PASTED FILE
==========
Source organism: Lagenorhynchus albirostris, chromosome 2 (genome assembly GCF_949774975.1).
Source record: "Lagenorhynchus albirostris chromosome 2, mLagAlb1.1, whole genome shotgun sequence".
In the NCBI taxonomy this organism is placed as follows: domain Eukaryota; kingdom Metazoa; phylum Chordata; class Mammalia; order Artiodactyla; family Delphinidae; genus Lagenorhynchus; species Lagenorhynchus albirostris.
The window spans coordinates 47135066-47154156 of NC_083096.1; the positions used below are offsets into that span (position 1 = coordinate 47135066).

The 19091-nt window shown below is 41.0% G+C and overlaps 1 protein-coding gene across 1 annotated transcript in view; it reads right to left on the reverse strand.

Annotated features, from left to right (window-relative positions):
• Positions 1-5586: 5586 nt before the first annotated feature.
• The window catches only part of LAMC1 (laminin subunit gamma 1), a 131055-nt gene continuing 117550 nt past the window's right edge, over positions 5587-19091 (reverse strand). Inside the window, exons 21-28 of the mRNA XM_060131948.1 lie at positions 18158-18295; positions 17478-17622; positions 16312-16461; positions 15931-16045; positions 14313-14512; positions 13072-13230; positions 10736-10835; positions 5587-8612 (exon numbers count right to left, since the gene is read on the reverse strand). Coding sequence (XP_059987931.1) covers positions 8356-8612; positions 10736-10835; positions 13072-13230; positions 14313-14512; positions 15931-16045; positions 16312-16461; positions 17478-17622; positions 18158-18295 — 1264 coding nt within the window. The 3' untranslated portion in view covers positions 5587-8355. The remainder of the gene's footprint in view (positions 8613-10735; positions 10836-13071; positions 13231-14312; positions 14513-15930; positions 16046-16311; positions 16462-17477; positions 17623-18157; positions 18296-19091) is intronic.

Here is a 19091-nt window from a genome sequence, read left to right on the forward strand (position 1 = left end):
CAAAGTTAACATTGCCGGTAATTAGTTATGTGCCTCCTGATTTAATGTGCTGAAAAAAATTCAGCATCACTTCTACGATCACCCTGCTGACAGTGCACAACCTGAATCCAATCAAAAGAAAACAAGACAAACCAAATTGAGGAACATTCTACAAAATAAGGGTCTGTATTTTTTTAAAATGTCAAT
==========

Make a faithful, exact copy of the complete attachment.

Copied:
Source organism: Lagenorhynchus albirostris, chromosome 2 (genome assembly GCF_949774975.1).
Source record: "Lagenorhynchus albirostris chromosome 2, mLagAlb1.1, whole genome shotgun sequence".
In the NCBI taxonomy this organism is placed as follows: domain Eukaryota; kingdom Metazoa; phylum Chordata; class Mammalia; order Artiodactyla; family Delphinidae; genus Lagenorhynchus; species Lagenorhynchus albirostris.
The window spans coordinates 47135066-47154156 of NC_083096.1; the positions used below are offsets into that span (position 1 = coordinate 47135066).

The 19091-nt window shown below is 41.0% G+C and overlaps 1 protein-coding gene across 1 annotated transcript in view; it reads right to left on the reverse strand.

Annotated features, from left to right (window-relative positions):
• Positions 1-5586: 5586 nt before the first annotated feature.
• The window catches only part of LAMC1 (laminin subunit gamma 1), a 131055-nt gene continuing 117550 nt past the window's right edge, over positions 5587-19091 (reverse strand). Inside the window, exons 21-28 of the mRNA XM_060131948.1 lie at positions 18158-18295; positions 17478-17622; positions 16312-16461; positions 15931-16045; positions 14313-14512; positions 13072-13230; positions 10736-10835; positions 5587-8612 (exon numbers count right to left, since the gene is read on the reverse strand). Coding sequence (XP_059987931.1) covers positions 8356-8612; positions 10736-10835; positions 13072-13230; positions 14313-14512; positions 15931-16045; positions 16312-16461; positions 17478-17622; positions 18158-18295 — 1264 coding nt within the window. The 3' untranslated portion in view covers positions 5587-8355. The remainder of the gene's footprint in view (positions 8613-10735; positions 10836-13071; positions 13231-14312; positions 14513-15930; positions 16046-16311; positions 16462-17477; positions 17623-18157; positions 18296-19091) is intronic.

Here is a 19091-nt window from a genome sequence, read left to right on the forward strand (position 1 = left end):
CAAAGTTAACATTGCCGGTAATTAGTTATGTGCCTCCTGATTTAATGTGCTGAAAAAAATTCAGCATCACTTCTACGATCACCCTGCTGACAGTGCACAACCTGAATCCAATCAAAAGAAAACAAGACAAACCAAATTGAGGAACATTCTACAAAATAAGGGTCTGTATTTTTTTAAAATGTCAAT